For many tourists visiting the Arab world, the calls of the muezzins summoning the Muslim faithful to daily prayers is both charming and a constant reminder of the heritage that they have come to discover.
But the rising decibel level of some of the amplified prayer calls in
The country of 33 million people gets more than seven million tourists a year. Worries that some may be put off by the five heavily amplified calls a day are driving a wedge between Muslim purists, who argue that authorities are compromising religion to please Westerners, and the country’s liberal elite.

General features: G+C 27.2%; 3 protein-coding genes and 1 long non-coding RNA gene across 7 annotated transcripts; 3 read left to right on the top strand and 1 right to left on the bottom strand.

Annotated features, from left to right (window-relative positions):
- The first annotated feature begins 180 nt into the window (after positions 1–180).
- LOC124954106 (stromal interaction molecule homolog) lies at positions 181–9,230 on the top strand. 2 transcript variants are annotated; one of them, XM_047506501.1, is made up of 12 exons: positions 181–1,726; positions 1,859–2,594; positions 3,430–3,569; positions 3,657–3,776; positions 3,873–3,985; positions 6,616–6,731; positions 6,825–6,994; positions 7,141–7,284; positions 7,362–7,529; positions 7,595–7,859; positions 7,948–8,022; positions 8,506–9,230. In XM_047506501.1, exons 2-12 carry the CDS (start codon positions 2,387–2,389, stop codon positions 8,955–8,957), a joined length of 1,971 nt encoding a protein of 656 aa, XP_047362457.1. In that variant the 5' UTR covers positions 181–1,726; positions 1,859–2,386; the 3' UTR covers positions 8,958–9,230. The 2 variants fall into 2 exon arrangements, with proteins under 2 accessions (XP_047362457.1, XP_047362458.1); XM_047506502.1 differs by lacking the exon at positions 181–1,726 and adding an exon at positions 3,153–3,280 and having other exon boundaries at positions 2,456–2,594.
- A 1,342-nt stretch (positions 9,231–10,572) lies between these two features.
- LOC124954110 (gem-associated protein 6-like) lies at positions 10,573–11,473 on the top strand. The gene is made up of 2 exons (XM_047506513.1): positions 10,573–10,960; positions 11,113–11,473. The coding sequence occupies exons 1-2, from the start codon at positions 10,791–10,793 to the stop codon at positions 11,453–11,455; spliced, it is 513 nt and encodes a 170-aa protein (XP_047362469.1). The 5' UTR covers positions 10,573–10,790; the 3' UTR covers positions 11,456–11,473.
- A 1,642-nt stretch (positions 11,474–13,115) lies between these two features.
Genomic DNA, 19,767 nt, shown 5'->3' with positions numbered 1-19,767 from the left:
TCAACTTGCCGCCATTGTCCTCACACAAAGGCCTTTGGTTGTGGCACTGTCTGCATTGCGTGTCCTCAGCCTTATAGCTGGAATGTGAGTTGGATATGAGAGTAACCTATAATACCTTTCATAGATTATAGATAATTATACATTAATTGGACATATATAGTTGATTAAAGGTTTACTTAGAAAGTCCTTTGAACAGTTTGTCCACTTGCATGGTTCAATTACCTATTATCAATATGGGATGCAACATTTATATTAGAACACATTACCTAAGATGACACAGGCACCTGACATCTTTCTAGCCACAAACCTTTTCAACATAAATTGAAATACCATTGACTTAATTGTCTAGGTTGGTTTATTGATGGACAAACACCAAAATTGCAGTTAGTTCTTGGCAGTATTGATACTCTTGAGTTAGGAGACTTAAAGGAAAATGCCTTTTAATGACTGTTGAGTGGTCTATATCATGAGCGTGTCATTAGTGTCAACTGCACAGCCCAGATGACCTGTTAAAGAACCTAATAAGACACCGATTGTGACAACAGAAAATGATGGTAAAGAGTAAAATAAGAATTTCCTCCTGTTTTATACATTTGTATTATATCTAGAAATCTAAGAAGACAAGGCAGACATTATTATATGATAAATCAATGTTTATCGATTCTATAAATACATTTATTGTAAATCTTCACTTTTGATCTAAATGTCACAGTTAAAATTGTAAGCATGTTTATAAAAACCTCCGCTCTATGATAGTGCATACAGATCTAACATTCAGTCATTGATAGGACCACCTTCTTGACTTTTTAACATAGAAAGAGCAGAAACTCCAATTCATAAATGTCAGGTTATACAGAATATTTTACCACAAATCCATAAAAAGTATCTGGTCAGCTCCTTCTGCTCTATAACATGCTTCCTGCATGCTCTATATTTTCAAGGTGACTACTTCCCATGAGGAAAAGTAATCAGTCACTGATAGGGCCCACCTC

Nouzha Skalli, the minister for family and social affairs, is accused of seeking legislation to lower the volume of muezzins in tourist zones. Newspapers have asked whether Skalli, a feminist and former communist, is trying to curb Islam and impose secularism on the overwhelmingly Muslim society.
Earlier this year Annie Laforet, a Frenchwoman, was blamed for the closure of a mosque next to the luxury guest house she runs in the old town, or medina, of picturesque Marrakech. The claim, which Laforet denied, caused outrage in the local press.
Surprising some, a recent decision by the Council of the Ulemas,